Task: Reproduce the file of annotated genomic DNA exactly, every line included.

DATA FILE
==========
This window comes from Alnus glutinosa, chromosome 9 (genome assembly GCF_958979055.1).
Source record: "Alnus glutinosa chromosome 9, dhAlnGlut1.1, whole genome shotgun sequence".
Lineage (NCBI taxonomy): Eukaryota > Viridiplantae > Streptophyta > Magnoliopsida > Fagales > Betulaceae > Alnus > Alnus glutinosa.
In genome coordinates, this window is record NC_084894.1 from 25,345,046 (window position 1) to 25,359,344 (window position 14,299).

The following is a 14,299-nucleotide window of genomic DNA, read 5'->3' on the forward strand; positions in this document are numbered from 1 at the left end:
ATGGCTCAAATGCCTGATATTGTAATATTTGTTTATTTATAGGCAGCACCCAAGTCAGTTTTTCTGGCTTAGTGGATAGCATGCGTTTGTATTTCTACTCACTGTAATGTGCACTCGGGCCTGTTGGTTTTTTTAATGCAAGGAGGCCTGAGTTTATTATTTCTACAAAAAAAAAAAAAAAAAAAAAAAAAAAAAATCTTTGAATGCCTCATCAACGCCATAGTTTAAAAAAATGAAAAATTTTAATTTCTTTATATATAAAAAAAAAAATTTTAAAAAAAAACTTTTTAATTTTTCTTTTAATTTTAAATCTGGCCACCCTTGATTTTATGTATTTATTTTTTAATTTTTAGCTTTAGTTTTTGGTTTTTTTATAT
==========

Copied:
This window comes from Alnus glutinosa, chromosome 9 (genome assembly GCF_958979055.1).
Source record: "Alnus glutinosa chromosome 9, dhAlnGlut1.1, whole genome shotgun sequence".
Lineage (NCBI taxonomy): Eukaryota > Viridiplantae > Streptophyta > Magnoliopsida > Fagales > Betulaceae > Alnus > Alnus glutinosa.
In genome coordinates, this window is record NC_084894.1 from 25,345,046 (window position 1) to 25,359,344 (window position 14,299).

The following is a 14,299-nucleotide window of genomic DNA, read 5'->3' on the forward strand; positions in this document are numbered from 1 at the left end:
ATGGCTCAAATGCCTGATATTGTAATATTTGTTTATTTATAGGCAGCACCCAAGTCAGTTTTTCTGGCTTAGTGGATAGCATGCGTTTGTATTTCTACTCACTGTAATGTGCACTCGGGCCTGTTGGTTTTTTTAATGCAAGGAGGCCTGAGTTTATTATTTCTACAAAAAAAAAAAAAAAAAAAAAAAAAAAAAATCTTTGAATGCCTCATCAACGCCATAGTTTAAAAAAATGAAAAATTTTAATTTCTTTATATATAAAAAAAAAAATTTTAAAAAAAAACTTTTTAATTTTTCTTTTAATTTTAAATCTGGCCACCCTTGATTTTATGTATTTATTTTTTAATTTTTAGCTTTAGTTTTTGGTTTTTTTATAT